• MPs begin two-day debate on Article 50 Bill
• House of Commons to consider SNP blocking amendment
• Tory minister and MPs told they may have to stay in Parliament until midnight in case of Brexit 'ambush' by Remainers
• Sir Bill Cash hails Brexit as "massive peaceful revolution" in warning to Remain MPs
• Ex-Scottish first minister Alex Salmond says Britain is now "desperate" for trade deals
• Nick Clegg demands second EU referendum
David Davis, the Brexit Secretary, challenged MPs on whether they "trust the people or not" as he opened a crunch debate on the Government’s proposed Article 50 Bill.
He kicked off two days of debate on the second reading in the House of Commons of the officially-titled European Union (Notification of Withdrawal) Bill.
If passed, the Bill will hand Theresa May the authority to trigger Article 50 of the Lisbon Treaty and start EU divorce talks.
The Prime Minister has vowed to invoke Article 50 by the end of March.
During the House of Commons exchanges, veteran Tory MP Sir Bill Cash branded Brexit a “a massive peaceful revolution by consent of historic proportions”.
He told MPs the proposed Bill “at last endorses that revolution”.
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Sir Bill said: “Remoaners who vote against this Bill, such as they are, just simply do not get the scale of what this revolution involves.
“They say that they respect it and accept it but they do not.”
He told those MPs planning to vote against the Bill they will be “voting against the outcome” of the EU referendum.
Quoting 19th century prime minister William Pitt the Younger, to the anger of SNP MPs, Sir Bill said: “England has saved herself by her exertions and will I trust save Europe and the UK by her example.”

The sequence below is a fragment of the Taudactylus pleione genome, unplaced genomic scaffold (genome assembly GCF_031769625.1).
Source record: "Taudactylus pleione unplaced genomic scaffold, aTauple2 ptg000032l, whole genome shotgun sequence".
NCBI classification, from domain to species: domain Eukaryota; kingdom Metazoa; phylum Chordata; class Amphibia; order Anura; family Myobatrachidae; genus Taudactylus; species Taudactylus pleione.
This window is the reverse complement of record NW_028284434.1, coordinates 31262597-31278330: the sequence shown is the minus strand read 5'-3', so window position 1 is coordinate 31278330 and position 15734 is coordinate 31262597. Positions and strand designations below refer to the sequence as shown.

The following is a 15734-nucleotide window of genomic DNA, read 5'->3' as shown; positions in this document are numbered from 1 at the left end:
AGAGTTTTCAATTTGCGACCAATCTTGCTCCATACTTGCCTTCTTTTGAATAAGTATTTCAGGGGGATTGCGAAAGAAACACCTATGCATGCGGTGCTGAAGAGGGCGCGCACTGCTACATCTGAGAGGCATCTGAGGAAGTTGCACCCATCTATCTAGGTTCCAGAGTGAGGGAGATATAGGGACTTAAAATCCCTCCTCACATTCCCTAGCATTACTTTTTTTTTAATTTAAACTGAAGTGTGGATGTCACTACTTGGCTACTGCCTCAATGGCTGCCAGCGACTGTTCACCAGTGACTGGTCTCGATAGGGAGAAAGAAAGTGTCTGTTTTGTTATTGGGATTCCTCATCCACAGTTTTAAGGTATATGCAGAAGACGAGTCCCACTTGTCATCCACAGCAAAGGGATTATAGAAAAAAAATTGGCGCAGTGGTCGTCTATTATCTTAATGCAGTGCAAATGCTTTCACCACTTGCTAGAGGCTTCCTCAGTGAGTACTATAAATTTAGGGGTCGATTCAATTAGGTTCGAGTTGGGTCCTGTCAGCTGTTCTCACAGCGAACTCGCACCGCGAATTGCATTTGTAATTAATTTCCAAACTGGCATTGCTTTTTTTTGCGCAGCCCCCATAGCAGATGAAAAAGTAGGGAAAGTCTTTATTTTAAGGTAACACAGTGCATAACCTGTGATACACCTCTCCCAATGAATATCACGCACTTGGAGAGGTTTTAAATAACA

Sir Bill Cash hailed Brexit as a 'massive peaceful revolution'
Beginning proceedings earlier, Mr Davis had told MPs: "This Bill responds directly to the Supreme Court judgement and seeks to honour the commitment the Government gave to honour the outcome of the referendum held on June 23 last year.
"It is not a Bill about whether or not the UK should leave the EU, or indeed how it should do so.
“It is simply about Parliament empowering the Government to implement a decision already made, a point of no return already passed.
“We asked the people of the UK if they wanted to leave the EU; they decided they did.
"So at the core of this Bill lies a very simple question: do we trust the people or not?"
David Davis opened the Article 50 debate today
The Brexit Secretary told MPs the "democratic mandate is clear" for them to pass the Bill.
He said: "The electorate voted for a Government to give them a referendum. Parliament then voted to hold a referendum, the people then voted in that referendum and we are now honouring the result of the referendum as we said we would.
"This is the most straightforward possible Bill necessary to enact the referendum result and respect the Surpeme Court judgement."
Mr Davis also reminded MPs the House of Commons has "already overwhelmingly passed a motion to support the triggering of Article 50 by March 31" in a vote last year.
Speaker John Bercow revealed 99 backbenchers are hoping to speak in the debate today alone, as he selected an amendment in the name of SNP Westminster leader Angus Robertson.
This calls for the Article 50 Bill to be blocked for several reasons.
The SNP amendment states the Government has yet to publish its detailed plans in a White Paper, has offered no details for "effective consultation" with devolved administrations on implementing Article 50, and leftunanswered questions about the implications of leaving the Single Market.